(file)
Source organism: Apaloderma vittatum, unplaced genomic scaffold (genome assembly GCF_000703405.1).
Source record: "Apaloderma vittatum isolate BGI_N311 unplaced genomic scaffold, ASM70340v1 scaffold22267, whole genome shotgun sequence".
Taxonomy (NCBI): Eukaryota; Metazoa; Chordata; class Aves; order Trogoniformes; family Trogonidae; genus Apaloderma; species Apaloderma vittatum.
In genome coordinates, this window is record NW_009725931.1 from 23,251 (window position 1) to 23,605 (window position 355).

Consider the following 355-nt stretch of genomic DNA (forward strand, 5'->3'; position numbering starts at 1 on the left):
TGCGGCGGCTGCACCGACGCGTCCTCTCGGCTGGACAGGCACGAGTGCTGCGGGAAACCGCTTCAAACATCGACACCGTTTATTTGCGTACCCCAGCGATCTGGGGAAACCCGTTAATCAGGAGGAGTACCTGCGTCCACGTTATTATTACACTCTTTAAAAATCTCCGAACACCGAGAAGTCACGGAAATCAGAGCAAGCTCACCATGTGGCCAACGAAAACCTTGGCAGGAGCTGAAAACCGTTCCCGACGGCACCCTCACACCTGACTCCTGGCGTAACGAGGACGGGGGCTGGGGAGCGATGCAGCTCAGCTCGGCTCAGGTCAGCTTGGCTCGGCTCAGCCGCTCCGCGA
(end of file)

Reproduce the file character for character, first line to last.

Source organism: Apaloderma vittatum, unplaced genomic scaffold (genome assembly GCF_000703405.1).
Source record: "Apaloderma vittatum isolate BGI_N311 unplaced genomic scaffold, ASM70340v1 scaffold22267, whole genome shotgun sequence".
Taxonomy (NCBI): Eukaryota; Metazoa; Chordata; class Aves; order Trogoniformes; family Trogonidae; genus Apaloderma; species Apaloderma vittatum.
In genome coordinates, this window is record NW_009725931.1 from 23,251 (window position 1) to 23,605 (window position 355).

Consider the following 355-nt stretch of genomic DNA (forward strand, 5'->3'; position numbering starts at 1 on the left):
TGCGGCGGCTGCACCGACGCGTCCTCTCGGCTGGACAGGCACGAGTGCTGCGGGAAACCGCTTCAAACATCGACACCGTTTATTTGCGTACCCCAGCGATCTGGGGAAACCCGTTAATCAGGAGGAGTACCTGCGTCCACGTTATTATTACACTCTTTAAAAATCTCCGAACACCGAGAAGTCACGGAAATCAGAGCAAGCTCACCATGTGGCCAACGAAAACCTTGGCAGGAGCTGAAAACCGTTCCCGACGGCACCCTCACACCTGACTCCTGGCGTAACGAGGACGGGGGCTGGGGAGCGATGCAGCTCAGCTCGGCTCAGGTCAGCTTGGCTCGGCTCAGCCGCTCCGCGA